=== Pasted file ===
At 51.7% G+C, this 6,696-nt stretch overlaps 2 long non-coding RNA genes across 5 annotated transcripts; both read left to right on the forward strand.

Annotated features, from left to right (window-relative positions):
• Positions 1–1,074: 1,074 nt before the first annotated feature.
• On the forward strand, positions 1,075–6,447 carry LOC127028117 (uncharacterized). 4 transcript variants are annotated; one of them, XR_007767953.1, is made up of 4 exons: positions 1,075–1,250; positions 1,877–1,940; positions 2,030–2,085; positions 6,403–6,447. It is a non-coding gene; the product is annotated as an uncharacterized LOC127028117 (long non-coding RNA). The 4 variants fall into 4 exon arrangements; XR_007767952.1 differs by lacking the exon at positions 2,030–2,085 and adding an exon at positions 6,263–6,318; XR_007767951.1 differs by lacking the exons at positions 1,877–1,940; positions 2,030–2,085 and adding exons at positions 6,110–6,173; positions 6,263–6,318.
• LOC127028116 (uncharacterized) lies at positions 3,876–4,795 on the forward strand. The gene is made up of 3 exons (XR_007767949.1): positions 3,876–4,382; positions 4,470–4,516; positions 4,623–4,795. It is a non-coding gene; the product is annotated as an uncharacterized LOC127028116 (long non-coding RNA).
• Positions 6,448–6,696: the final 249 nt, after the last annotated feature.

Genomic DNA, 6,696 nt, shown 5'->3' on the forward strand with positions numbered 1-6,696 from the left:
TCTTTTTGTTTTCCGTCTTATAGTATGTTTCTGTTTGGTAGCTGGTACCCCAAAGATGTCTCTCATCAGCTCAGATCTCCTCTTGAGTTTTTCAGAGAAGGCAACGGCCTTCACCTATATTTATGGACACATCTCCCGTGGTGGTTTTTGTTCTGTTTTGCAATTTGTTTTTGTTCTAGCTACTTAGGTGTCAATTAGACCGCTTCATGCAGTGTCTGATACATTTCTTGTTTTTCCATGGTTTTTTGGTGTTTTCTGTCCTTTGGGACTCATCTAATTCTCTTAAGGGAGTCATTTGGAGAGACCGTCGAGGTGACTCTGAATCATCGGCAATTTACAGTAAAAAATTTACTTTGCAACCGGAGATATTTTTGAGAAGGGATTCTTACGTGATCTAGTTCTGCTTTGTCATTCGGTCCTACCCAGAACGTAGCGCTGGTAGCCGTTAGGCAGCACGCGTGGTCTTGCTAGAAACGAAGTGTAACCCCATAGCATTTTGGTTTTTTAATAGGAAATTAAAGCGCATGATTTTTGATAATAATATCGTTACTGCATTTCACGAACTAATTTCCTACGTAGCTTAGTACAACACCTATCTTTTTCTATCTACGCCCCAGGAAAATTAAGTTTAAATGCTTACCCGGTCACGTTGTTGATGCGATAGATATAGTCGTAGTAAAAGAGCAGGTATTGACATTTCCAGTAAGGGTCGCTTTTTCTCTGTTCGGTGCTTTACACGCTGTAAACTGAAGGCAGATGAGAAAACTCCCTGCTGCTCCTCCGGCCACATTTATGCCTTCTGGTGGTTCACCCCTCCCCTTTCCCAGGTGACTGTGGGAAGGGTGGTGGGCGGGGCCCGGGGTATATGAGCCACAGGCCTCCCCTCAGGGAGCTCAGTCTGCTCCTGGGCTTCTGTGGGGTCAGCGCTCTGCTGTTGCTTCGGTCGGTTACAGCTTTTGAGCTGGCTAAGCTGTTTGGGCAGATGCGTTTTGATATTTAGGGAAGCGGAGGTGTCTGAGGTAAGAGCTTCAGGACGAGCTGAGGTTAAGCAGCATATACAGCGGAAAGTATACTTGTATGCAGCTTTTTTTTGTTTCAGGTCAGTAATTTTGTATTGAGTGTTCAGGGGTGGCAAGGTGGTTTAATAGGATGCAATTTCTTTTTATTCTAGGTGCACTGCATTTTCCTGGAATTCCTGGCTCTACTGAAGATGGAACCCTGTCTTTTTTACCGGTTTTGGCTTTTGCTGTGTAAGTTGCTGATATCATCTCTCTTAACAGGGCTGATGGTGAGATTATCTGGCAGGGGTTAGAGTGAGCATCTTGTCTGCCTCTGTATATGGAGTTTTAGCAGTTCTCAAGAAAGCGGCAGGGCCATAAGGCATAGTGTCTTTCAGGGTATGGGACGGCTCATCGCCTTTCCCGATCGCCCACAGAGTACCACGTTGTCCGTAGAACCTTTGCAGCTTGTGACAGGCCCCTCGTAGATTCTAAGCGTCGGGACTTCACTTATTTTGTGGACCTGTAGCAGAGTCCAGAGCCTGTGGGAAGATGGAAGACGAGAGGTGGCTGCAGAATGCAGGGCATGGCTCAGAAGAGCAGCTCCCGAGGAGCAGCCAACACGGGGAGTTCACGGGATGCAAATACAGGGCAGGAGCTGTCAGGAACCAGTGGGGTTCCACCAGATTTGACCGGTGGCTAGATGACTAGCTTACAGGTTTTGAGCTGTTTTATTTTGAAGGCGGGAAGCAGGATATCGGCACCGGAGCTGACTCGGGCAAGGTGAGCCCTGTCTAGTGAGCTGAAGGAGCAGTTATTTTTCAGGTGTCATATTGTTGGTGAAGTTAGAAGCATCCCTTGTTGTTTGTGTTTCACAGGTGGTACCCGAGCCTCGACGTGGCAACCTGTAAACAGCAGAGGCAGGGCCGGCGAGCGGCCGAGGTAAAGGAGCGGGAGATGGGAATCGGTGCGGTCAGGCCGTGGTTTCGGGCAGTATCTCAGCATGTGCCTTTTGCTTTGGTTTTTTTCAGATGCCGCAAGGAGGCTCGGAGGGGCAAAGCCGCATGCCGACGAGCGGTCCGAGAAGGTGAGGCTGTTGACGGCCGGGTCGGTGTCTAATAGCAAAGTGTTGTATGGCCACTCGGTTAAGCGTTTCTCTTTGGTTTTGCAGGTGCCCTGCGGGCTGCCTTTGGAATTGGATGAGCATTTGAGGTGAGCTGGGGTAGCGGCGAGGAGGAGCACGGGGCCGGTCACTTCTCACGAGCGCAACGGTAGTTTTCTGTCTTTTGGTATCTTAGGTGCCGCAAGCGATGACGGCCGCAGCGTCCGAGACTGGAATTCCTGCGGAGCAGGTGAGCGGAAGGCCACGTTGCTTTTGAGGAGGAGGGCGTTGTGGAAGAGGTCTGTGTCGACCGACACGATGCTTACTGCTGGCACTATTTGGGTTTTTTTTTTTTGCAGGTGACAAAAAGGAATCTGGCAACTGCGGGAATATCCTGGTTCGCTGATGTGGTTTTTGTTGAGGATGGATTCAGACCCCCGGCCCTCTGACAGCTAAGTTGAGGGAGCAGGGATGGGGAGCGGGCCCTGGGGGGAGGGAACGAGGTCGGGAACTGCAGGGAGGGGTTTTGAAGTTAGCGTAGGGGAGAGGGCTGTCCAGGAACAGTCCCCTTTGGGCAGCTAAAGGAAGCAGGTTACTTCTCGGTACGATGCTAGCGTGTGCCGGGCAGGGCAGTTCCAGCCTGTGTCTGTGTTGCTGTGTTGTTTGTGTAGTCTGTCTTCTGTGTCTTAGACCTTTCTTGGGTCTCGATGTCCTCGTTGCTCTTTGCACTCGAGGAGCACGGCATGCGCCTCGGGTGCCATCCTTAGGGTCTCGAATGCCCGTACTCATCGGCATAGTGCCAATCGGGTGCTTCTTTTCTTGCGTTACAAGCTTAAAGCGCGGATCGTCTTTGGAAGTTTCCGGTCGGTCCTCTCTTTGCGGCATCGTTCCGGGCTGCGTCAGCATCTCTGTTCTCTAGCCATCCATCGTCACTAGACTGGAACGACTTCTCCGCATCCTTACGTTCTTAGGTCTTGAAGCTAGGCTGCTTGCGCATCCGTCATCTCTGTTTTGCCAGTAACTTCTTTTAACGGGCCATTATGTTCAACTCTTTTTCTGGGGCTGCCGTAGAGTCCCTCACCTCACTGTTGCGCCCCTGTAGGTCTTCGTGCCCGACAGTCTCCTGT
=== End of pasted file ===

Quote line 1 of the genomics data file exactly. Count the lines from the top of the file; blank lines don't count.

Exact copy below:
At 51.7% G+C, this 6,696-nt stretch overlaps 2 long non-coding RNA genes across 5 annotated transcripts; both read left to right on the forward strand.